Value of science

Topics: Morality, World War II, Good and evil Pages: 2 (798 words) Published: September 25, 2014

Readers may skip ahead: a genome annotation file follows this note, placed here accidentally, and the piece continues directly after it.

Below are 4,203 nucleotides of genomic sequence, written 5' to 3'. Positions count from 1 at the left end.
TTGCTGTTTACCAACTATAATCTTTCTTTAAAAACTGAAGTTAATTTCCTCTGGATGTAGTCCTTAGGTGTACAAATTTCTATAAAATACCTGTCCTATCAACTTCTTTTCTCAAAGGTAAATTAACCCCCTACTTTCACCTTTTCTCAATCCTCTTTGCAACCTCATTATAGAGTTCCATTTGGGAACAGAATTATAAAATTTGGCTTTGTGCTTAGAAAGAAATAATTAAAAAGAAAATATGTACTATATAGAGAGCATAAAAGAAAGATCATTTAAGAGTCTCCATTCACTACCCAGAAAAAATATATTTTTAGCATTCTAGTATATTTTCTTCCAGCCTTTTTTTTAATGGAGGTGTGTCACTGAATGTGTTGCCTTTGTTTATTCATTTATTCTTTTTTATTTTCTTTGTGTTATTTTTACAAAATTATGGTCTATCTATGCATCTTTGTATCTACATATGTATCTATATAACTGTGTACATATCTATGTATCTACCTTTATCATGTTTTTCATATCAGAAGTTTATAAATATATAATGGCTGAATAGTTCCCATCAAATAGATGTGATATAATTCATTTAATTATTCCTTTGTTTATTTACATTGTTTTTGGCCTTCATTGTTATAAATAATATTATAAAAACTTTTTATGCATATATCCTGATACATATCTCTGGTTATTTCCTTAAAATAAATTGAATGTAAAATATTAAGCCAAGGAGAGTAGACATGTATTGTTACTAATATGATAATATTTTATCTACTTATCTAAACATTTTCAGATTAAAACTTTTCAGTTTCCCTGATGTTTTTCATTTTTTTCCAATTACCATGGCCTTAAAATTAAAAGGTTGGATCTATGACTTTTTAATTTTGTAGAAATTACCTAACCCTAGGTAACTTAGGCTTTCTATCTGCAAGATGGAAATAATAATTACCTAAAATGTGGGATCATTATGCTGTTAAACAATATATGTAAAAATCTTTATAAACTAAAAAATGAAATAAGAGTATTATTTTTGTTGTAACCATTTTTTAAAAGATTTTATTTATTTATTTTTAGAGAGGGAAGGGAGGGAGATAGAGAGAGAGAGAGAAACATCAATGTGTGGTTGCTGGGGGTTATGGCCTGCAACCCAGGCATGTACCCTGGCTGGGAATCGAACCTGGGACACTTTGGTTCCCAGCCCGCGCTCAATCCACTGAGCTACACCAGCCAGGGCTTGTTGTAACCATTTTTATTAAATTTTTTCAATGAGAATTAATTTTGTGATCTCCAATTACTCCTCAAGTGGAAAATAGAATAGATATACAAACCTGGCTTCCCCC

Richard Feynman is a world renowned physicists, he is known especially for his help in the development of the atomic bomb. Considering that he is the creator of the worlds most dangerous weapon, The Value of Science can be interpreted on an entirely different level as Feynman goes back and forth on the concepts of good vs. evil as a way to reflect his moral conscience. Richard Feynmans’ morality can be seen through his passages about good and evil in the world of science and the world outside of science. During Feynmans’ opening point he states that when good things are created because of science it is because “moral choice” (Feynman 64) led them to that discovery. In other words, when someone makes something beneficial in science it is simply because while they were making it they were considering what is right and wrong. He continues by saying that each scientist is given the power “to do either good or bad” (Feynman 64). However, there are no instructions on how to decipher which one you are doing. Therefore, you could create something disastrous due to the lack of direction. In addition, he references a Buddhist proverb, “To every man is given the key to the gates of heaven; the same key opens the gates of hell” (Feynman 64). He is relating this quote to the good and bad choices that can be made in science. For example, in the proverb the “key” would be the science, “heaven” would be the good that can come from science, and “hell” would be the bad that can come from science. However, whether it be the power to do something good or bad or the key to heaven or hell there are never and instructions on which choices will lead you where. If you don’t have instructions, “the key may be a dangerous object to use” (Feynman 64). Based on the diction he uses in this section it suggests that he is feelings guilty for the effects of the atomic bomb since he is using words such as “bad”, “evil”, and “dangerous”. It suggests that perhaps Feynman feels as if he opened...
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